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The study showed the need to develop sense and avoidance technology to avoid mid-air collisions, D’Souza said.
OSU and ASSURE members Mississippi State University, Montana State University and Wichita State University were the primary researchers on the study.
While the effect of bird strikes on airplanes is well documented, little is known about the effects of small unmanned drones with stronger materials hitting aircraft, according to Marty Rodgers, ASSURE director and a Mississippi State researcher.
“The results of this work are critical to the safety of commercial air travel here in the United States and around the world,” he said in a statement.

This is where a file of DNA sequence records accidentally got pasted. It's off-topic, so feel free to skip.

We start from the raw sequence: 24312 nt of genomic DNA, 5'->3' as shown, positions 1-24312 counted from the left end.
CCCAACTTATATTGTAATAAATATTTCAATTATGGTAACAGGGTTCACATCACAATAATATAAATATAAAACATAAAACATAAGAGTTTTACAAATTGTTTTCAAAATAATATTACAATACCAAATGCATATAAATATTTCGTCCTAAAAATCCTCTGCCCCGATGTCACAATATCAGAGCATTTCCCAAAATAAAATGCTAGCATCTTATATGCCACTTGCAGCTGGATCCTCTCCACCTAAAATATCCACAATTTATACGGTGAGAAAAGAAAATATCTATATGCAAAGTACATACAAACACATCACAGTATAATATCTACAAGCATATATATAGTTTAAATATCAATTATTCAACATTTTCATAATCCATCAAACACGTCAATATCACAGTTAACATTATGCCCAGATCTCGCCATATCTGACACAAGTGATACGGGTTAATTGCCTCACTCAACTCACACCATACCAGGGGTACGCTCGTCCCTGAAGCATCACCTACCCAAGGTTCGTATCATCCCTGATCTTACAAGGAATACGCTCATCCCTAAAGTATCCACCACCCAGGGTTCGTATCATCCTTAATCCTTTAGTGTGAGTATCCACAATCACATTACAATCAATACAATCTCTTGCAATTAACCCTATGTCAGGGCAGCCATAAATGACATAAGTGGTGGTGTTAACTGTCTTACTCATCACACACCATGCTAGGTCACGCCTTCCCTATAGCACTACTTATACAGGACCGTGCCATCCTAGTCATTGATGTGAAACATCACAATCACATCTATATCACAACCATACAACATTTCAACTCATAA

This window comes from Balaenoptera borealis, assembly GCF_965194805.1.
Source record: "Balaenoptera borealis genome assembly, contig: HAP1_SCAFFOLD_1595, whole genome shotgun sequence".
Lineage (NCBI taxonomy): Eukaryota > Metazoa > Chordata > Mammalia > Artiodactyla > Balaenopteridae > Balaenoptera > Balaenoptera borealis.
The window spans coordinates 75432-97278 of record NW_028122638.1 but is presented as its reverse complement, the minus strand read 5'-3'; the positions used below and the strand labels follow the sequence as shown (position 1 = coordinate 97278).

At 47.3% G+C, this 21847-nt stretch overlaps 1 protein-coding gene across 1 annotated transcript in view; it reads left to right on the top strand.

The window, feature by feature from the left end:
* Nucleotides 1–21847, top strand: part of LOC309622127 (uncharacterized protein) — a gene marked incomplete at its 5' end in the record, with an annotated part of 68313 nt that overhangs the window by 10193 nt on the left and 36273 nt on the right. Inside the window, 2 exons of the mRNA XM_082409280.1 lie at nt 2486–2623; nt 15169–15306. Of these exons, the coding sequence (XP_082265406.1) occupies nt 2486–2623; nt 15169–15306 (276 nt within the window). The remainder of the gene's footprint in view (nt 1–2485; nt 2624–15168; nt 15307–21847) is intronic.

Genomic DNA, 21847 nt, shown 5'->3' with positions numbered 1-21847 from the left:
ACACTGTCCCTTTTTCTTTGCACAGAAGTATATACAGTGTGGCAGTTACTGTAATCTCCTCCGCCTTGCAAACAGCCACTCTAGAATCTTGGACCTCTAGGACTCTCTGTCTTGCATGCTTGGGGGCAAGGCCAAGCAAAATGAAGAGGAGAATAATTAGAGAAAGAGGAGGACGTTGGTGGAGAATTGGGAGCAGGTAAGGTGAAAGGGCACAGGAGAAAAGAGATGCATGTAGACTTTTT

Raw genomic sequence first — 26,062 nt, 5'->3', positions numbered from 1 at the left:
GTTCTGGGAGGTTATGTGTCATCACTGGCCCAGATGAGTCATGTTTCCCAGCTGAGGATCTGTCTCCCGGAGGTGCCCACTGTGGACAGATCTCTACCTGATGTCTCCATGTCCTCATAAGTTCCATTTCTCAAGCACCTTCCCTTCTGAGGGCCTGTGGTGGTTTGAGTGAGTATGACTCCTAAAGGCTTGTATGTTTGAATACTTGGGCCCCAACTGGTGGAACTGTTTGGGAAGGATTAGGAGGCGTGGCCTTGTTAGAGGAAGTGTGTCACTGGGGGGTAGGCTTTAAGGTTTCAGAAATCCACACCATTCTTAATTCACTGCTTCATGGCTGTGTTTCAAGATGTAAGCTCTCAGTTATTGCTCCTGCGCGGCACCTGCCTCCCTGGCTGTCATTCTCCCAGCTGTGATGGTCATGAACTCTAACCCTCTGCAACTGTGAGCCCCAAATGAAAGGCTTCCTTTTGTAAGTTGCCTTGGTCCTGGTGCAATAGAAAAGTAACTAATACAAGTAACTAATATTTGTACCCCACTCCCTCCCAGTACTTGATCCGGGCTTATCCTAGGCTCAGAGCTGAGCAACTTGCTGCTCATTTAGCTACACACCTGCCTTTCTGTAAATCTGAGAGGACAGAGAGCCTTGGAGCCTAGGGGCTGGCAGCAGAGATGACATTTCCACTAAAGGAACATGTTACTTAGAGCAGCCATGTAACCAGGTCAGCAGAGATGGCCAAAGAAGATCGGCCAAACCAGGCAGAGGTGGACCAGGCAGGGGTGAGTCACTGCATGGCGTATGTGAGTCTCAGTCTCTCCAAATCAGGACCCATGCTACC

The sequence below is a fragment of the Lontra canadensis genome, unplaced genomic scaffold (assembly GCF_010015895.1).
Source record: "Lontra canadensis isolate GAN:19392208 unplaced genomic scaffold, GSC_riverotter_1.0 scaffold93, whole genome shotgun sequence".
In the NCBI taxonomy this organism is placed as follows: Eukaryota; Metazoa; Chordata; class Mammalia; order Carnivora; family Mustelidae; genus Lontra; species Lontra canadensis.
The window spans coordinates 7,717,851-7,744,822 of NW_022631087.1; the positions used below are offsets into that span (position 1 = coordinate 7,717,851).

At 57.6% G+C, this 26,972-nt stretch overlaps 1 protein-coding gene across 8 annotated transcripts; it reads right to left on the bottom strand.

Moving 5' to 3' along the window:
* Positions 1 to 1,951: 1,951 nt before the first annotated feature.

Researchers evaluated the potential impact of drones weighing 2.7 pounds to 8 pounds on a single-aisle commercial jet and on a business jet, according to OSU.
“Even small unmanned aircraft systems can do significant damage to engines,” D’Souza said in a statement.
In future tests, researchers will focus on collisions with private planes, helicopters and commercial turbofan engines, ASSURE said.
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Studies were expected to continue through 2021.
While the research studied the potential for damage to an aircraft, it did not estimate the probability of a collision between an unmanned drone and a plane, D’Souza said.
The FAA has reported a rising number of pilot sightings of small drones as the popularity of the small unmanned vehicles has soared.
Drone users are required to operate by altitude and space restrictions.